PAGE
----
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Economy

Soaring costs throw cold water on Asian factory pickup

PMIs show companies struggling to pass on higher commodity prices

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Clouds gather above the Marina Bay Sands resort in Singapore.   © Reuters

HONG KONG   Factory activity gauges for January show most Asian economies in expansionary territory -- save for Malaysia, South Korea and Hong Kong. But manufacturers are not out of the woods: Fast-rising input costs are casting a shadow on their profitability. 

The headline Nikkei ASEAN Manufacturing Purchasing Managers' Index logged a reading of 50 for January, rising to the boom-or-bust line for the first time in four months. A measure above 50.0 indicates expansion, while anything below signals contraction. 

The sub-reading for input prices, though, jumped to a 16-month high of 57.5, while output prices trailed at 52.2. The gap of 5.3 points was the widest since the survey began in January 2016. 

Myanmar, which printed its best PMI in 12 months, saw the fiercest cost inflation, at 69.9, followed by Malaysia's 63.6. Outside of the Association of Southeast Asian Nations bloc, Taiwan felt the strongest cost pressure, with its input price gauge soaring to 73.7.

"In many ways, [the results reflect] higher commodity prices creeping through," said Joseph Incalcaterra, a Hong Kong-based economist at HSBC. "In most countries, actually, the domestic demand environment isn't strong enough to justify significant output price increases. That's why you have a margin squeeze."

The Nikkei Commodity Index, which tracks the wholesale prices of 42 materials, hit an 18-month high at 171.743 in January. Prices for natural rubber surged 34.1% on the month, with benzene prices climbing 18.8%, copper and copper-based alloy products jumping 8.4%, and lead rising 4.7%.

Incalcaterra said the margin pressure on Philippine manufacturers "should not be as significant" compared with their peers elsewhere, thanks to fairly strong growth in domestic employment, fiscal stimulus and brisk private construction. Still, Philippine output prices lagged behind input prices by 4.9 in January, while the headline reading slowed to 52.7 -- the weakest since the survey began.

"The Philippines is currently one of the better business environments in Asia, simply because it does not have much economic uncertainty pertaining to the external growth outlook," Incalcaterra said, noting that China, South Korea, Thailand, Malaysia and Singapore are more susceptible to U.S. President Donald Trump's protectionist policies.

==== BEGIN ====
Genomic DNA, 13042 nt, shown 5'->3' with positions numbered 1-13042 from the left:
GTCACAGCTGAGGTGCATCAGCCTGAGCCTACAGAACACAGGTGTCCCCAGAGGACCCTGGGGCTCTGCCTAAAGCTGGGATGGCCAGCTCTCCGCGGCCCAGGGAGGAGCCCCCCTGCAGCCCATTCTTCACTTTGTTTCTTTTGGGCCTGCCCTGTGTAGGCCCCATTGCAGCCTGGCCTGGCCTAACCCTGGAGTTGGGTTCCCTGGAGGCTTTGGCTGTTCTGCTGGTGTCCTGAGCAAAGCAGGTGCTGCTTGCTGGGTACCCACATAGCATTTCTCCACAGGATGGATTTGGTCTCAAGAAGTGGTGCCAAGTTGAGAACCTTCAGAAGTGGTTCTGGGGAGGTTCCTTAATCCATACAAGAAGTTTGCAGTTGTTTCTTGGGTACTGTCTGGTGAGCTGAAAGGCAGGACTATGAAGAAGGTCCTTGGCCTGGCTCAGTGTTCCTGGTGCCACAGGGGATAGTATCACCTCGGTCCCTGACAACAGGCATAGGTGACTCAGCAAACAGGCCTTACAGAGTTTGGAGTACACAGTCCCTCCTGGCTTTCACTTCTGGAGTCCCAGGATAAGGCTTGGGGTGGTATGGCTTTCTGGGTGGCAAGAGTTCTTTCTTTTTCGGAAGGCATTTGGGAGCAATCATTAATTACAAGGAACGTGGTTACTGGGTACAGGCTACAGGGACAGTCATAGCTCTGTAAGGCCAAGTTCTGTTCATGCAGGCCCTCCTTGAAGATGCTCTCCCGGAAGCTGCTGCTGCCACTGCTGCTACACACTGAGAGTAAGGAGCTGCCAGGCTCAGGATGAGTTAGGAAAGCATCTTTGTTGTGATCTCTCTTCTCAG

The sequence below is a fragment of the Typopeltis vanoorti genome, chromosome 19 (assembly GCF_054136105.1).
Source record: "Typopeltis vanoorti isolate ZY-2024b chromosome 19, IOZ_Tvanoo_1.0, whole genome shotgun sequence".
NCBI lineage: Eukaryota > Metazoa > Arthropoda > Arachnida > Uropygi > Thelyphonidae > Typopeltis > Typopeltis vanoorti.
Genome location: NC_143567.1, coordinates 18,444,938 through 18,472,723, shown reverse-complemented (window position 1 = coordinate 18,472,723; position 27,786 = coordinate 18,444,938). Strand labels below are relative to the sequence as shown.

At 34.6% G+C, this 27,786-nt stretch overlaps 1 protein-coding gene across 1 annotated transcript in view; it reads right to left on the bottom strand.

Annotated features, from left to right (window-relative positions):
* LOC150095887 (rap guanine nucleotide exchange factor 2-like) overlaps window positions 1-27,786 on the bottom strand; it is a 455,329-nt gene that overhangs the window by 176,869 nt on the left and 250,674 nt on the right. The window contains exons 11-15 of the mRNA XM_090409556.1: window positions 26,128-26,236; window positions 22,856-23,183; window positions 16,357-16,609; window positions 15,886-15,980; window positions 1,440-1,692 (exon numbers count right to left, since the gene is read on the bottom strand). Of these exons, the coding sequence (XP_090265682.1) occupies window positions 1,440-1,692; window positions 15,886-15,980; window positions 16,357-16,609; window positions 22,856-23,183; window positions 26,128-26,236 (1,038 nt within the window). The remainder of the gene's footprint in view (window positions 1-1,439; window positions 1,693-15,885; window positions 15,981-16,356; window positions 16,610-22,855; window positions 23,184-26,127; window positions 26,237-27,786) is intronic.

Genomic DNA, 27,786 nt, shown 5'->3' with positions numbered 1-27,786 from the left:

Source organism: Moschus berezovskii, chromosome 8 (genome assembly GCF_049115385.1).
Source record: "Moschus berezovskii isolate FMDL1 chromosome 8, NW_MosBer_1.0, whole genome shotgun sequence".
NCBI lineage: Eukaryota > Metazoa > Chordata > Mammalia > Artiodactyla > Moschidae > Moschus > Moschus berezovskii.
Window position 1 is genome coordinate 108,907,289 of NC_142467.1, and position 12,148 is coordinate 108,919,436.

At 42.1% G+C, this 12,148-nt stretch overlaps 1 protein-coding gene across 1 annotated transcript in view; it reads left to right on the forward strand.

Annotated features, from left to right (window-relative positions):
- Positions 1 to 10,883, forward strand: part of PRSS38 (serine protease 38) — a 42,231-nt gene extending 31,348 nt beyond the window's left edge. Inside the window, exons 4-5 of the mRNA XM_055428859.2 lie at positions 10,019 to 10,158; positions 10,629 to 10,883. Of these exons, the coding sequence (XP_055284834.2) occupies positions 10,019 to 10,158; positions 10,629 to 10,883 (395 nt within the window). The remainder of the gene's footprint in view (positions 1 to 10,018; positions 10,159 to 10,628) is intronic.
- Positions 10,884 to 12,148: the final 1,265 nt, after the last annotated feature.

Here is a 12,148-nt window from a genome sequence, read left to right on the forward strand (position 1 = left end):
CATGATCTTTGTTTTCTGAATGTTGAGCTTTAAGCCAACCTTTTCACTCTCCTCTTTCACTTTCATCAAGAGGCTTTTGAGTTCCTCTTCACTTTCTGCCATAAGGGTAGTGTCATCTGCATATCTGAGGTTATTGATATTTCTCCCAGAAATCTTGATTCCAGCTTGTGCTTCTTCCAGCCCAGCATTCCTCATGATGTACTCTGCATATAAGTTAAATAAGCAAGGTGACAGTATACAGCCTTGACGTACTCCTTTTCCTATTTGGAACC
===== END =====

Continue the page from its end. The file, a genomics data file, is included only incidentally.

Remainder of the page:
"The [Philippine] economy is a bit less geared toward exports," he said. "The driver of growth is domestic demand for now. If there's some fear in protectionist policy, it's in the outsourcing sector."

Incalcaterra expects increased government outlays in 2017 to buoy a Philippine economy that grew 6.8% last year -- the fastest pace since 2013.

TALE OF TWO ECONOMIES   Taiwan's industrial activity, meanwhile, continued to outperform all Asian economies covered by Nikkei in January. The island's manufacturers are riding a favorable consumer electronics cycle, with customers Samsung Electronics and Apple poised to release key new products in the second and third quarters, respectively. 

To cope with the sustained upturn in new orders, Taiwanese producers last month added workers at the second-fastest clip since April 2011.

"As demand conditions remain favorable and firms continue to increase their capacity, it seems likely that the sector will continue to expand in the coming months," said Annabel Fiddes, an economist covering Taiwan for IHS Markit. "However, bottlenecks at suppliers may hinder manufacturers," said Fiddes, who noted that nearly 22% of survey panelists reported higher amounts of incomplete work. The index for supplier delivery times also worsened to 39.7, the slowest reading since April 2011, due to stock shortages at vendors.

In contrast, South Korean manufacturing conditions deteriorated for the fifth consecutive month, as new orders continued to dry up. Some producers, forced into workforce retrenchment, attributed the decline to low consumer confidence and an unstable domestic economy amid the political vacuum left by President Park Geun-hye's impeachment. A hefty cost burden -- which grew heavier at the quickest pace in six years due to unfavorable exchange rates -- added to the strain.

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